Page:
now zoom back into the top left corner and adjust the anglo french haitian
using the cursor keys left and right then
you can get justice in smaller steps
eyeon has finally shown a short teaser for “Dimension”, their “Occula-for-Fusion” plugin. Looks promising so far. Most importantly, the price tag undercuts Occula by thousands of dollars which makes it feasible for smaller production companies as well. Let’s wait and see – competition is good 🙂
And Generation is back from the dead (read: a year after it was end-of-lifed by eyeon without further explanation). It has gained a lot of asset management and workflow functionality (shot status, artist collaboration, reviews). Having worked with Shotgun recently, I have to say that Generation’s shot management from a player interface sounds intriguing. Shotgun is a slow browser-based behemoth with millions of clickable links that all look alike. I don’t know if it was built that way or if it was that company’s customization… But it seemed overkill for most problems that an artist has (might be a different story for project managers).
Fusion 6.3 will be half as expensive as before and if you add Dimension and Generation AM you’ll end up with the former price.
None of these tools is shipping yet though.
Ab kommenden Donnerstag läuft Wickie Teil 2 an, und ich komme gerade von der Premiere, denn neben Pirates war es der zweite Stereo-Film an dem ich dieses Jahr mitgearbeitet hatte.
Ich muss sagen, dass ich echt positiv überrascht war. Den ersten Film, das gebe ich gerne zu, hatte ich nach 10 Minuten ausgeschaltet, weil ich es nicht mehr ausgehalten hatte, als Halvar dann auch noch den Unterschied zwischen Männlein und Weiblein erklärt hatte (Frauen dürfen vor Wölfen Angst haben natürlich. Oder was dachtest du jetzt?) und auch Wickie’s Perücke ging mir auf den Keks.
Wickie 2 ist temporeich. Das 3D funktioniert größtenteils hervorragend (Wickie’s Ideen-Momente mit den fliegenden Sternchen leider nicht). Die übrigen VFX können sich sehen lassen. Die animierten Landkarten (ala Indiana Jones) von ARRI mit ihren – ich schätze mal – handgemalten Aquarellen sehen toll aus. Und in der Reihe hinter mir schwärmte ein kleines Mädchen “boah sieht das schön aus” bei einem von Scanline’s Matte Paintings.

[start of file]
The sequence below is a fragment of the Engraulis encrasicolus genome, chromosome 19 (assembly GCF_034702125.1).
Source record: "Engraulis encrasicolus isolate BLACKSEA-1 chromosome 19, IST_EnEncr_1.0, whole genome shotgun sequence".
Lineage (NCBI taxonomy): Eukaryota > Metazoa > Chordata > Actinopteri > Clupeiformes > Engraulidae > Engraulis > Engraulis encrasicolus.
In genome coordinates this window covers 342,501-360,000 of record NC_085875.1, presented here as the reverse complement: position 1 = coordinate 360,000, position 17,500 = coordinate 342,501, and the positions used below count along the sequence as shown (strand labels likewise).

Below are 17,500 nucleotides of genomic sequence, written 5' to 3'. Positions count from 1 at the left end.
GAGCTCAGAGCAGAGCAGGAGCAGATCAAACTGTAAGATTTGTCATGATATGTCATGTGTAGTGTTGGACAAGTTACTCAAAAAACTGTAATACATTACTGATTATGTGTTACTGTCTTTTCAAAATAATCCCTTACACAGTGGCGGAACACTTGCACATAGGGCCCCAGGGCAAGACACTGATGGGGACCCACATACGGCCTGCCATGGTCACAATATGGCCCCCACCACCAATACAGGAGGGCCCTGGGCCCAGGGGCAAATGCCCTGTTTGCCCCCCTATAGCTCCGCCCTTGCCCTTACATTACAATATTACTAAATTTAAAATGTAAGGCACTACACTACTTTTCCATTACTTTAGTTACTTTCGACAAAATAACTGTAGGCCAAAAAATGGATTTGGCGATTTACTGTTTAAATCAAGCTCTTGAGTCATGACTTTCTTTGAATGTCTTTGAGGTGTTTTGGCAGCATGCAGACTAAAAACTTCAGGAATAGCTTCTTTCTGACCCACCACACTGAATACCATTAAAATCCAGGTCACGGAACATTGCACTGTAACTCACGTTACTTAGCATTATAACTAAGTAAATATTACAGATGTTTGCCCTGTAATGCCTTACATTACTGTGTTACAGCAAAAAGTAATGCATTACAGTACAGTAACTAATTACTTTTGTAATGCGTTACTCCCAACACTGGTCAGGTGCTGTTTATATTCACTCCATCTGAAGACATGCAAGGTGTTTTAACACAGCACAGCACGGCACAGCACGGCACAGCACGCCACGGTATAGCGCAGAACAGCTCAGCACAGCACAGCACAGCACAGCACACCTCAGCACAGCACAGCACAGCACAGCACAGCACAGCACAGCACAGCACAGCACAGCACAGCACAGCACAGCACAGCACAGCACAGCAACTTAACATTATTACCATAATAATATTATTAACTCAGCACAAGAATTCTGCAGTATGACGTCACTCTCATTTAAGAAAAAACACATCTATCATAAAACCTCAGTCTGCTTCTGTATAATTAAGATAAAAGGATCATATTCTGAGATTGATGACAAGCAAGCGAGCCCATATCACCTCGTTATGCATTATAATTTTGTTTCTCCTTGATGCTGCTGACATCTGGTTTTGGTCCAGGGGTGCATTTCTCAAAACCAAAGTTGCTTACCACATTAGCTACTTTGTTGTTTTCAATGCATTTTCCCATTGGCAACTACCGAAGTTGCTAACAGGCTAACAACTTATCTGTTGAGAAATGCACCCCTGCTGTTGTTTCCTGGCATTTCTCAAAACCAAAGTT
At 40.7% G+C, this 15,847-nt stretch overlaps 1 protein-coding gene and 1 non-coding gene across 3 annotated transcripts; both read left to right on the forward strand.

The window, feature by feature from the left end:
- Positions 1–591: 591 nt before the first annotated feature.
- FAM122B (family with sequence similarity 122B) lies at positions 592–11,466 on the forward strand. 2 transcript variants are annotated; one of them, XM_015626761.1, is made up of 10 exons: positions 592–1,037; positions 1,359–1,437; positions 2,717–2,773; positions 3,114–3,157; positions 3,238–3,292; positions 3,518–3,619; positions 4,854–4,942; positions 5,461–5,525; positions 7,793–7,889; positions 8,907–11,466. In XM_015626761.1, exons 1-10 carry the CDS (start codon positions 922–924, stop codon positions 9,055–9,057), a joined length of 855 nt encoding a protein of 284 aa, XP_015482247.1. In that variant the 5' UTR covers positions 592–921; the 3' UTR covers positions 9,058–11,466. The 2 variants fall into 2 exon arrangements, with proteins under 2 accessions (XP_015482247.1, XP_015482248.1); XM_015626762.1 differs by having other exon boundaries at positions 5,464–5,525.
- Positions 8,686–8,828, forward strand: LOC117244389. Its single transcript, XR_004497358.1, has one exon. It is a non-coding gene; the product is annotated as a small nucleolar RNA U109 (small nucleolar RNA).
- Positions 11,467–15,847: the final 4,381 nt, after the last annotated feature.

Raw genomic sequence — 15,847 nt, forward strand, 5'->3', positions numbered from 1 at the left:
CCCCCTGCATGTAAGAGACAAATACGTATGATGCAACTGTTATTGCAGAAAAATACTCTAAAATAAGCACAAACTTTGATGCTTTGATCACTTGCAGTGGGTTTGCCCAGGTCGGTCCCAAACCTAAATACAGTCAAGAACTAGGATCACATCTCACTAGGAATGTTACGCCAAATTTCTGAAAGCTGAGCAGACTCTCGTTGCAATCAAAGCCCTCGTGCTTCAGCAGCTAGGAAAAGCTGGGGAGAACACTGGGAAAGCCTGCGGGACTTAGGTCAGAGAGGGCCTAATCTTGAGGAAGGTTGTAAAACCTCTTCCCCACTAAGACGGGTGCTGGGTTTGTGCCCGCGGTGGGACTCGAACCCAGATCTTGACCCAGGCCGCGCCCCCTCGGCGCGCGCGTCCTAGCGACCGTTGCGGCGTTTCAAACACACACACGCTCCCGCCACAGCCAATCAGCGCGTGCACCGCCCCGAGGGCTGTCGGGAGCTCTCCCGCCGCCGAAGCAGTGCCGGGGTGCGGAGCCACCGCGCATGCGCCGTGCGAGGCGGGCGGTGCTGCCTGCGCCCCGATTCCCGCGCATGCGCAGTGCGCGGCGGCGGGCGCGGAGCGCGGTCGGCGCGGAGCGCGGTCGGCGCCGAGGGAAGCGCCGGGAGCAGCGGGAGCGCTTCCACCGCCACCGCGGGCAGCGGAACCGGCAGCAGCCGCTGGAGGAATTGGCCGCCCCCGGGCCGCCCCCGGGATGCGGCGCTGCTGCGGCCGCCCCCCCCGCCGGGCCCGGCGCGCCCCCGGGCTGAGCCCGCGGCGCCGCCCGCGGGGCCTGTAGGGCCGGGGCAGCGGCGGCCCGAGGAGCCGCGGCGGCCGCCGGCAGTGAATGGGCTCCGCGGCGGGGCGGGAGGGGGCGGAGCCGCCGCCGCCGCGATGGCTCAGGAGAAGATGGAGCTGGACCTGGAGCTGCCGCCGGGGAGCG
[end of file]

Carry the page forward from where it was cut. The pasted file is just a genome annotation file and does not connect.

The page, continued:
Die Story ist ebenfalls ein Pluspunkt. Der Plot bleibt extrem geradlinig seinem Ziel treu – Wickie muss seinen Vater retten um dann den Schatz der Götter zu finden. Doch entlang dessen jagt die Story durch dutzende schöne Schauplätze die niemals überflüssig oder andererseits durchgaloppiert wirken. Und obwohl der Film ein Kinder-Klamauk-Film ist, enthält er eine Menge Moral. Klar, immer wenn Kinder die Helden sind, geht es um “tu was du selbst für richtig hältst”. Aber es finden sich auch viele Gedanken über Geschlechterklischees, starke Männer die Gefühle zeigen dürfen und Väter, die nicht merken, wie wichtig ihren Kindern ein bisschen mehr Lob und Anerkennung wären. Und das zum Glück ohne langatmiges Gelaber oder nicht auszuhaltende amerikanische Vater-Sohn-Filmklischees. Das Verhältnis von Wickie und Svenja und ihren verfeindeten Wickinger-Clans erinnert eher an Ronja Räubertochter als an Disney-Stories.
Ich glaube, dass Kinder den Film auf jeden Fall mögen werden, wenn der erste Teil schon so ein Erfolg war. Was mir aber auffiel, war wie häuft das Wort “Scheiße” fiel. Keine Ahnung wieso ich darauf geachtet habe 🙂
Great comic by xkcd, especially since I’m working on a stereoscopic project right now 😀
Click the image for a 3D version (fortunately just an April fool’s joke)